U.S. Rep. Madison Cawthorn cited for gun at airport -police
By Moira Warburton and David Shepardson
WASHINGTON (Reuters) -Republican U.S. Representative Madison Cawthorn has been cited by police for possessing a gun at an airport in Charlotte, North Carolina, the local police department said, adding to a string of controversies for the first-term lawmaker ahead of a contested primary election.
Cawthorn was "cooperative" with Charlotte-Mecklenburg Police Department officers and the department "took possession of the firearm, which is normal procedure," the department said in a statement posted on Twitter.
The U.S. Transportation Security Administration confirmed that agents had detected a firearm at the Charlotte Douglas International Airport in North Carolina on Tuesday morning, but declined to release passenger details.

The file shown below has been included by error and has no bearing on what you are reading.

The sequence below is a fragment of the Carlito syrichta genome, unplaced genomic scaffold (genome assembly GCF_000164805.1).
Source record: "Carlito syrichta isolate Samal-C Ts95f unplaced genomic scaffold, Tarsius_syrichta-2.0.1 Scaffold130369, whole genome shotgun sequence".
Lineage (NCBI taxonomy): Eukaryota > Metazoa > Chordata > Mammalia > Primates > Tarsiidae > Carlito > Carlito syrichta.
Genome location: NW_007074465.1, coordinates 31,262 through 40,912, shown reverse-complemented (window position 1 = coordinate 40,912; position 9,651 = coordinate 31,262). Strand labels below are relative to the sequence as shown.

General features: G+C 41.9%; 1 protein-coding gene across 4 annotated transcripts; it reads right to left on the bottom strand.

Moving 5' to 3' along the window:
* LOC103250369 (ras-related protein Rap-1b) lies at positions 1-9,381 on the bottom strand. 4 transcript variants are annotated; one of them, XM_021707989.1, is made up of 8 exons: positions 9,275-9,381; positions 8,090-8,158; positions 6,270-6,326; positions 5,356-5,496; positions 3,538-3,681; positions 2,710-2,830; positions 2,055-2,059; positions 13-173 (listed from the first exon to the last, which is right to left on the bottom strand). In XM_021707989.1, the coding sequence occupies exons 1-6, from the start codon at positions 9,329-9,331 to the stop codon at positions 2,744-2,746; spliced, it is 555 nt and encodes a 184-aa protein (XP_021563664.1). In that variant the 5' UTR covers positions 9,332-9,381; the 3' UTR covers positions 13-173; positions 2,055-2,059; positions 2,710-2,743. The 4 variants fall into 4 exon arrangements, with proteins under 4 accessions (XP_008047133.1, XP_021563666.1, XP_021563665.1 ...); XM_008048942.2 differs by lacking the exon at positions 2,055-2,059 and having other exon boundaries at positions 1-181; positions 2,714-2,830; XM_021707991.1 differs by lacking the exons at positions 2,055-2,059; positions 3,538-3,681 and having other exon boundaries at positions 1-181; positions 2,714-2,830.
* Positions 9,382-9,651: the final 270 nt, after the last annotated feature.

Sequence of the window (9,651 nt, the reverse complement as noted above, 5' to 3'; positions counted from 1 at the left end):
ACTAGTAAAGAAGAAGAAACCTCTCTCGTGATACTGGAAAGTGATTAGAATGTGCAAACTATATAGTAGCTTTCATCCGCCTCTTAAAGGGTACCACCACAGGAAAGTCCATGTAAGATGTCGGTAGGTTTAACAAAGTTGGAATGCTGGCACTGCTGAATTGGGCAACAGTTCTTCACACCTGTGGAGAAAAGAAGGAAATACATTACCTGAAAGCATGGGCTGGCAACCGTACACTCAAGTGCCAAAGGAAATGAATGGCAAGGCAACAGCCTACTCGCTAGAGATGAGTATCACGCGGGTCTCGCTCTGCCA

The news was first reported by WSOC-TV in Charlotte, citing anonymous sources. Cawthorn's office did not return a request for comment.
Cawthorn, who is fighting to hold on to his North Carolina seat in the state's May 17 Republican primary, had been stopped in February 2021 for attempting to carry a gun through security at an airport in Asheville, North Carolina, but has not faced criminal charges for doing so. However, he faces criminal charges for driving with a revoked license and has racked up multiple speeding tickets.
"Second time. No more flying," Sara Nelson, president of the Association of Flight Attendants, a union representing 50,000 flight attendants at 17 airlines, said on Twitter in response to the news.
Though he has the endorsement of former President Donald Trump, Cawthorn angered many fellow Republicans after calling Ukrainian President Volodymyr Zelenskiy a "thug." He also claims to have witnessed cocaine use in Washington and to have been invited to sex parties.
State Senator Chuck Edwards leads the field of seven candidates looking to unseat Cawthorn. Edwards has been endorsed by U.S. Senator Thom Tillis of North Carolina. If no candidate receives 30%, a runoff will take place on July 26. The seat, based in the mountainous western part of the state, is considered safely Republican.
(Reporting by Moira Warburton and David Shepardson in WashingtonEditing by Andy Sullivan, Leslie Adler and Matthew Lewis)